BP Texas City Aftermath
Accidents happen. Unfortunately, for BP, they have been in the news often for some major incidents. Besides the Gulf of Mexico spill this year, there was the March 23, 2005 incident. This was a fire and explosion that occurred at BP's Texas City Refinery in Texas City, Texas, killing 15 workers and injuring more than 170 others. BP was charged with criminal violations of federal environmental laws and has been subject to lawsuits from the victim's families. The Occupational Safety and Health Administration slapped BP with a then-record fine for hundreds of safety violations, and subsequently imposed an even larger fine after claiming that BP had failed to implement safety improvements following the disaster. BP has now been agreed to pay a $15 million penalty that resolves federal civil claims stemming from the two fires, leak, and reporting violations at the refinery that occurred in the same time frame.
The Texas City Refinery is a large oil refinery in the state and is the third largest in the United States. BP acquired the Texas City refinery as part of its merger with Amoco in 1998.
The U.S. Environmental Protection Agency (EPA) and the U.S. Justice Department announced recently that BP Products North America Inc. has agreed to pay a $15 million penalty to resolve federal Clean Air Act violations at its Texas City, Texas petroleum refinery. The penalty is both the largest ever assessed for civil violations of the Clean Air Actâ€™s chemical accident prevention regulations, also known as the risk management program regulations, and the largest civil penalty recovered for Clean Air Act violations at an individual facility.
The settlement, which is subject to court approval, addresses violations stemming from two fires that occurred at the refinery on March 30, 2004 and July 28, 2005, and a leak that occurred on August 10, 2005. During the three incidents, each of which resulted in the surrounding Texas City community to shelter-in-place, thousands of pounds of flammable and toxic air pollutants were released.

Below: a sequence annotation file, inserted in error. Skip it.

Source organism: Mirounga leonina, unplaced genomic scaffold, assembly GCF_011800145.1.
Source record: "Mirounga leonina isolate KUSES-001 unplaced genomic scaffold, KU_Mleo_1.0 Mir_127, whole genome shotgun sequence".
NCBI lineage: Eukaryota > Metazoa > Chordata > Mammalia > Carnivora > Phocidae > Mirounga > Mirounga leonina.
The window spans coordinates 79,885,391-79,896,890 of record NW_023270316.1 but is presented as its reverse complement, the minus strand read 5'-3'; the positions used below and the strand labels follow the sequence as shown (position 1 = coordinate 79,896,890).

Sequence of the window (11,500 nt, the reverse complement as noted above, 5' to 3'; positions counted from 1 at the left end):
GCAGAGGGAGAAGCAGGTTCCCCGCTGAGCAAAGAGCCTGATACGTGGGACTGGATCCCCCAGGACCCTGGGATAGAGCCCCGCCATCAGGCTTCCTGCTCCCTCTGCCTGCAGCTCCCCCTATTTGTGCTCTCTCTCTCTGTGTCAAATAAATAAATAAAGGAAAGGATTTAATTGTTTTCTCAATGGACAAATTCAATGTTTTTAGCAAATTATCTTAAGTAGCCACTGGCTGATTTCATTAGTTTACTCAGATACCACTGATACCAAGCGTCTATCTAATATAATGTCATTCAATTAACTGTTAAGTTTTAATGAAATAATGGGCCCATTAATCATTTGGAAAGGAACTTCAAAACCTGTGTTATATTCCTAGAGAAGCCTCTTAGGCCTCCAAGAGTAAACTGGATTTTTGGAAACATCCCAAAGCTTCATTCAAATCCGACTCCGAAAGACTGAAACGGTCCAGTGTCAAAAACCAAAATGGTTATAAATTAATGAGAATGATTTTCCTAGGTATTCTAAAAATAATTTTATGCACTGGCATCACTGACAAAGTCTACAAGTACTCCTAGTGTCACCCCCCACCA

EPA identified the Clean Air Act violations addressed in todayâ€™s settlement during a series of inspections of the Texas City refinery initiated after a catastrophic explosion and fire on March 23, 2005. In addition to the Clean Air Act General Duty Clause and risk management program violations resolved by todayâ€™s settlement, EPA also identified violations of other Clean Air Act requirements at the refinery relating to the control of benzene, ozone-depleting substances, and asbestos. These other violations were resolved in a February 2009 settlement that required BP to spend more than $161 million on pollution controls, enhanced maintenance and monitoring, and improved internal management practices at the refinery, as well as pay a $12 million civil penalty and spend another $6 million on a supplemental project to reduce air pollution in Texas City and the surrounding area.
With todayâ€™s settlement, the federal government will have recovered approximately $137 million in criminal, civil, and administrative fines related to process safety violations at the Texas City refinery. In addition, BP Products has performed approximately $1.4 billion in corrective actions and the company will spend an estimated additional $500 million, to improve safety at the refinery as required by settlements entered into with the Occupational Safety and Health Administration (OSHA) and the criminal Clean Air Act plea agreement following the fatal March 23, 2005 explosion.
That explosion killed 15 workers and injured more than 170 others. BP was charged with criminal violations of federal environmental laws and has been subject to lawsuits from the victim's families. OSHA slapped BP with a then-record fine for hundreds of safety violations, and subsequently imposed an even larger fine after claiming that BP had failed to implement safety improvements following the disaster.
BP has been quoted as saying that they had paid out $1.6 billion in compensation claims as of early 2008.
Money is not everything but is one way to assess blame and incur punishment. It can only be hoped that this was enough.
For further information: http://yosemite.epa.gov/opa/admpress.nsf/0/564D19D4596F72F4852577AE005249B9 or http://en.wikipedia.org/wiki/Texas_City_Refinery_%28BP%29